ARDOYNE FLEADH ROW: NO DIRECT FUNDING FROM BELFAST CITY COUNCIL

Folk group The Druids spark a row at Ardoyne Fleadh over 'hate speech'

Folk group The Druids spark a row at Ardoyne Fleadh over ‘hate speech’

THE DUP has held a meeting today with senior officials from Belfast City Council over the ongoing row over the Ardoyne Fleadh.

The party’s council leader Lee Reynolds said he has been told by officials that:

1. “The Fleadh did not receive direct Council funding.

2. “The Ardoyne Youth Providers did receive £800 for two family fun events on Friday and Saturday in the Holy Cross grounds.

3. “This is Atlantic Philanthropies money that is administered by the Community Safety Unit of the City Council. These events were included in the Fleadh programme. Further detail is to be provided about what was funded with this money. It did include a PA system. The first explanation offered about the event did not fit with the description in the programme.

4. “So far 10 complaints have been received regarding noise issues. I have received more complaints about that personally but people need to lodge their complaints directly with the Council Noise team on 028 9037 3006.

5. “From the discussion a number of limitations of licensing law for outdoor events have arisen that we intend to pursue.

6. “As regards the use of the Council logo without permission the legal recourse options are to be provided later,” added councillor Reynolds.

A storm erupted on Monday after it was revealed that folk band The Druids were accused of making a “hate speech” at a gig the previous night.

The PSNI are now investigating after one member of the band was recorded on video at the event on Sunday evening describing Northern Ireland as the “Occupied Six Counties”.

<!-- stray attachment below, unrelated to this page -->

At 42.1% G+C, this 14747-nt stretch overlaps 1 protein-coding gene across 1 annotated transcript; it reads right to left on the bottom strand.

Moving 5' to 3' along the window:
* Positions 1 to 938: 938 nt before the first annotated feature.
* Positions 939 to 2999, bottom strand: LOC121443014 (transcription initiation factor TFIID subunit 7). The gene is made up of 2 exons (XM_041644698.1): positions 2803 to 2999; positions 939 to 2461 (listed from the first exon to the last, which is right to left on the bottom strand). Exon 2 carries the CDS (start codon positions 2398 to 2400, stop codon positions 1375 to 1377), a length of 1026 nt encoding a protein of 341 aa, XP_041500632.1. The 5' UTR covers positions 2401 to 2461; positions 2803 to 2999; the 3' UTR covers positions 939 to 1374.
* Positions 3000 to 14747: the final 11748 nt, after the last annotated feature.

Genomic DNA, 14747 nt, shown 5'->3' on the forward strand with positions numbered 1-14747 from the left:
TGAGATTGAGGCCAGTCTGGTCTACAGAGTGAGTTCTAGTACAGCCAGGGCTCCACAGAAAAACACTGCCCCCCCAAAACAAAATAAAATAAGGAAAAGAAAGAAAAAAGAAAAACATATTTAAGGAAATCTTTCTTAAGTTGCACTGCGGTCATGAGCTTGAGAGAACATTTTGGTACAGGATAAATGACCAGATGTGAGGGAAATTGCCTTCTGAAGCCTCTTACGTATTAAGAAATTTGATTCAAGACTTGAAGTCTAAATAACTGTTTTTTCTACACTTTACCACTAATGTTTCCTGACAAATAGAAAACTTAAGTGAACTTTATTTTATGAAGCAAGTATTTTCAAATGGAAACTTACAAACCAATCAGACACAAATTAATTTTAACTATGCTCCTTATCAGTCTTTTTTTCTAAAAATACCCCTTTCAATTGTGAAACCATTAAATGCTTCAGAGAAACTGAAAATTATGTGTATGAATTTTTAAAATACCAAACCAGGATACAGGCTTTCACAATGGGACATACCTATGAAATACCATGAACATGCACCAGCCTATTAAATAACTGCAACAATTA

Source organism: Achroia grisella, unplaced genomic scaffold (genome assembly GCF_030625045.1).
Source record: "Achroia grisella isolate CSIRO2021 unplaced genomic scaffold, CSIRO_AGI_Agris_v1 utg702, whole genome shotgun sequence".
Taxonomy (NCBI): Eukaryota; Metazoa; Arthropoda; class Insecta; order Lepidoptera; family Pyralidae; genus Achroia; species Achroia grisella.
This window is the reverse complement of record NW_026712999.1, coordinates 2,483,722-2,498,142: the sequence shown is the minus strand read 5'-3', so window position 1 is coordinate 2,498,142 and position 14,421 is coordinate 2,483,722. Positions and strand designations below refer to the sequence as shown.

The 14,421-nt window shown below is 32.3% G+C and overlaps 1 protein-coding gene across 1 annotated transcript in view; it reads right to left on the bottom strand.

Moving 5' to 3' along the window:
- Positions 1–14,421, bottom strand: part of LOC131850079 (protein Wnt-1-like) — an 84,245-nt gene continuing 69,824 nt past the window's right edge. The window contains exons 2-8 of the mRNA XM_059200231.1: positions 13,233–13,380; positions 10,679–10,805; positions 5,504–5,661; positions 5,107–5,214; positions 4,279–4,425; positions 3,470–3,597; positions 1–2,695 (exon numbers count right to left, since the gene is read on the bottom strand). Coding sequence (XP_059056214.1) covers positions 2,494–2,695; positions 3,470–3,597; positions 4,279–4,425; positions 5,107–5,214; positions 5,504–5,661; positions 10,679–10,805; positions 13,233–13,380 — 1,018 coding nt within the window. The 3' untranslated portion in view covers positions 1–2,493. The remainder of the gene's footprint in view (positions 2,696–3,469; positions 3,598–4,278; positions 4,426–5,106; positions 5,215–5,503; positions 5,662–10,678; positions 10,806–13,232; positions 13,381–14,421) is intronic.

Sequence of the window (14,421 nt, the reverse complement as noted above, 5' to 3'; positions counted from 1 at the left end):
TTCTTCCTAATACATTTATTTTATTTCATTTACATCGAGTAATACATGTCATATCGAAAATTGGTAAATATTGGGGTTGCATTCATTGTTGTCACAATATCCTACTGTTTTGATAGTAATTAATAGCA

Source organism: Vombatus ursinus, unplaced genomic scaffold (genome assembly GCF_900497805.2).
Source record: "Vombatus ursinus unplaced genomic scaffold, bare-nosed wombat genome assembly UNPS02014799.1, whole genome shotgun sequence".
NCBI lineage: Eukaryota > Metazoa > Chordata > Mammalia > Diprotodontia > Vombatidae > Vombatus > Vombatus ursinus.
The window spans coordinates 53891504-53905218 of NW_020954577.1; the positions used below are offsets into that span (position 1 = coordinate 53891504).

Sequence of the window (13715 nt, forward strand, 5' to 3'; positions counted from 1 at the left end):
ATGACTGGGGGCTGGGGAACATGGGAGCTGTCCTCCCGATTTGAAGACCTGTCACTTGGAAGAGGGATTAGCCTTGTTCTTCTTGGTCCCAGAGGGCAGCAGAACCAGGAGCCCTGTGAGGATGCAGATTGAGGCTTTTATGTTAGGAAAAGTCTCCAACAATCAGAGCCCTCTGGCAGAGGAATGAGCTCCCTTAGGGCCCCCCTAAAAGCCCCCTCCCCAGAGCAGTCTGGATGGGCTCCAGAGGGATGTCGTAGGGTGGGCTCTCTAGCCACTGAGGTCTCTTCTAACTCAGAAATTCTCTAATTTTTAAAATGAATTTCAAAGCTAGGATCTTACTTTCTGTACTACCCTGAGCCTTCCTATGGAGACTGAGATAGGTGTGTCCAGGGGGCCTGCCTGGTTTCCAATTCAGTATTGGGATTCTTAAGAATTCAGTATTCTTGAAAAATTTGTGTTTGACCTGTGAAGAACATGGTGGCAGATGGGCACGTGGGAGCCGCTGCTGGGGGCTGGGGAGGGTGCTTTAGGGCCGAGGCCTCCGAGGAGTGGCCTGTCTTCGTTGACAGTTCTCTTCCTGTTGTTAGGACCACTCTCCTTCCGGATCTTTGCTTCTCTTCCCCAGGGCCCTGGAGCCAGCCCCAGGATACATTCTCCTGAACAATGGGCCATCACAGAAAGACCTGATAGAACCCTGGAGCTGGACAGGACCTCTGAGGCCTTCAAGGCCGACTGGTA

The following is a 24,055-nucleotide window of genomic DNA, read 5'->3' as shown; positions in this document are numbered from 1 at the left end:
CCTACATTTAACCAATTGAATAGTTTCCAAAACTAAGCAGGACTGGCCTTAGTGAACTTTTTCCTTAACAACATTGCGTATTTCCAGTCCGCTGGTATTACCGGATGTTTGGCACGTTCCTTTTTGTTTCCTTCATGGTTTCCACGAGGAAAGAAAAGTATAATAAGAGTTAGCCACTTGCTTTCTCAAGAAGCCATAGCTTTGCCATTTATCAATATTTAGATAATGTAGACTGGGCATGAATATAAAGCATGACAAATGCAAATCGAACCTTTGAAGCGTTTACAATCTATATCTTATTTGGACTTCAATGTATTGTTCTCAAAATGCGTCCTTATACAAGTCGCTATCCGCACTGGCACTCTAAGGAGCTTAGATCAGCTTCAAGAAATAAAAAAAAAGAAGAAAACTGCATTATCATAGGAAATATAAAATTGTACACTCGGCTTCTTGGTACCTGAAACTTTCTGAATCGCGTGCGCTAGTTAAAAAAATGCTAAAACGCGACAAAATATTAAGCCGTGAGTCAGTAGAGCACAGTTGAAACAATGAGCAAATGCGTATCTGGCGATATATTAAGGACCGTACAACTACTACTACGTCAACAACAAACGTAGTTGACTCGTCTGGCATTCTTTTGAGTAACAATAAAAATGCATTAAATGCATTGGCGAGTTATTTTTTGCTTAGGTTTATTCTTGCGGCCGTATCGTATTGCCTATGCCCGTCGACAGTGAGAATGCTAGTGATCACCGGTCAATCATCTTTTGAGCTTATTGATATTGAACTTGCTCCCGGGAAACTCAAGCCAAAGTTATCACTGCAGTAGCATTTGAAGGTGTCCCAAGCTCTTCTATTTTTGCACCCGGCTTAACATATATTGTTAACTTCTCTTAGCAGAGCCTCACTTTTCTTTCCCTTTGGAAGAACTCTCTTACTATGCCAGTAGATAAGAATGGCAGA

He later told the audience that British soldiers in Ireland “should get together with their Orange comrades” and go back to England.

The DUP branded the remarks as a “glorification of terrorism” and called for public funding for the festival to be pulled.

The party along with Jim Allister’s Traditional Unionist Voice (TUV) made formal complaints to the PSNI in north Belfast.

Councillor Lee Reynolds, leader of the DUP on Belfast City Council, said the comments were “hate speech” and “incitement to hatred”.

“Their introductions to their songs, parts of the songs and also the songs that they chose to play were deeply offensive,” he said.

“We understand this event received a range of public funding. We believe that the actions of last night justify the withdrawal of that funding and also the withdrawal of sponsorship,” he said.

“As regards these concerts, they have continually been raised as a problem and the complaints about them have been ignored by the organisers.

“What happened on Sunday night was bound to happen. We had already opposed licensing of this event.”

The organisers of the event later said the remarks were “wrong an inappropriate”.

 

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